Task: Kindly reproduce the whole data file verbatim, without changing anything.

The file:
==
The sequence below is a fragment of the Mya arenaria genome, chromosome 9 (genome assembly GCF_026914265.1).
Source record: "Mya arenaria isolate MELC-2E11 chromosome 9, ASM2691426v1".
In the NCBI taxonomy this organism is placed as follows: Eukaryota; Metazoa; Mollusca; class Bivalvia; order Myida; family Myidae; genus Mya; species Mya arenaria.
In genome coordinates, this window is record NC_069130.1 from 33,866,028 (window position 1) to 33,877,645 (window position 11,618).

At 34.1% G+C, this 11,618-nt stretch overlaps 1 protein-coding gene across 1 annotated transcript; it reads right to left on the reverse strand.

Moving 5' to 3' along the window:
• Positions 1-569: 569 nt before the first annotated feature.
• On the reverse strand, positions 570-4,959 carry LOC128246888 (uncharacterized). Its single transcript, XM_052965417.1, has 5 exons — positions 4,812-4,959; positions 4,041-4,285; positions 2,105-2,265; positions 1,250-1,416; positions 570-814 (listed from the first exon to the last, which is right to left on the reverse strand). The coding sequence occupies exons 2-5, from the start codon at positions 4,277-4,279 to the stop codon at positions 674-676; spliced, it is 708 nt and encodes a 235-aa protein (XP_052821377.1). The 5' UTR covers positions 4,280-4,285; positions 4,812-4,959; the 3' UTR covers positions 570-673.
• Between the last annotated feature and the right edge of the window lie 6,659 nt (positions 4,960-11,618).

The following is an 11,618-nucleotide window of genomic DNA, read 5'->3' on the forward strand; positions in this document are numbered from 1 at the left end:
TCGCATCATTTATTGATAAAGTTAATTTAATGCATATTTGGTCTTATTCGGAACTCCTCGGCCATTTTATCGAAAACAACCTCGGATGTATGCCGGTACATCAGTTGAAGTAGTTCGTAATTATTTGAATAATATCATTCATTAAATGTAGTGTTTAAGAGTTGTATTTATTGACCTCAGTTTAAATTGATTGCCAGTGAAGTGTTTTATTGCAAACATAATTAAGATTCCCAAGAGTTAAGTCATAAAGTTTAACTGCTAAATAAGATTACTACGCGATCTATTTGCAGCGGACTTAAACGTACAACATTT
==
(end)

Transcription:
The sequence below is a fragment of the Mya arenaria genome, chromosome 9 (genome assembly GCF_026914265.1).
Source record: "Mya arenaria isolate MELC-2E11 chromosome 9, ASM2691426v1".
In the NCBI taxonomy this organism is placed as follows: Eukaryota; Metazoa; Mollusca; class Bivalvia; order Myida; family Myidae; genus Mya; species Mya arenaria.
In genome coordinates, this window is record NC_069130.1 from 33,866,028 (window position 1) to 33,877,645 (window position 11,618).

At 34.1% G+C, this 11,618-nt stretch overlaps 1 protein-coding gene across 1 annotated transcript; it reads right to left on the reverse strand.

Moving 5' to 3' along the window:
• Positions 1-569: 569 nt before the first annotated feature.
• On the reverse strand, positions 570-4,959 carry LOC128246888 (uncharacterized). Its single transcript, XM_052965417.1, has 5 exons — positions 4,812-4,959; positions 4,041-4,285; positions 2,105-2,265; positions 1,250-1,416; positions 570-814 (listed from the first exon to the last, which is right to left on the reverse strand). The coding sequence occupies exons 2-5, from the start codon at positions 4,277-4,279 to the stop codon at positions 674-676; spliced, it is 708 nt and encodes a 235-aa protein (XP_052821377.1). The 5' UTR covers positions 4,280-4,285; positions 4,812-4,959; the 3' UTR covers positions 570-673.
• Between the last annotated feature and the right edge of the window lie 6,659 nt (positions 4,960-11,618).

The following is an 11,618-nucleotide window of genomic DNA, read 5'->3' on the forward strand; positions in this document are numbered from 1 at the left end:
TCGCATCATTTATTGATAAAGTTAATTTAATGCATATTTGGTCTTATTCGGAACTCCTCGGCCATTTTATCGAAAACAACCTCGGATGTATGCCGGTACATCAGTTGAAGTAGTTCGTAATTATTTGAATAATATCATTCATTAAATGTAGTGTTTAAGAGTTGTATTTATTGACCTCAGTTTAAATTGATTGCCAGTGAAGTGTTTTATTGCAAACATAATTAAGATTCCCAAGAGTTAAGTCATAAAGTTTAACTGCTAAATAAGATTACTACGCGATCTATTTGCAGCGGACTTAAACGTACAACATTT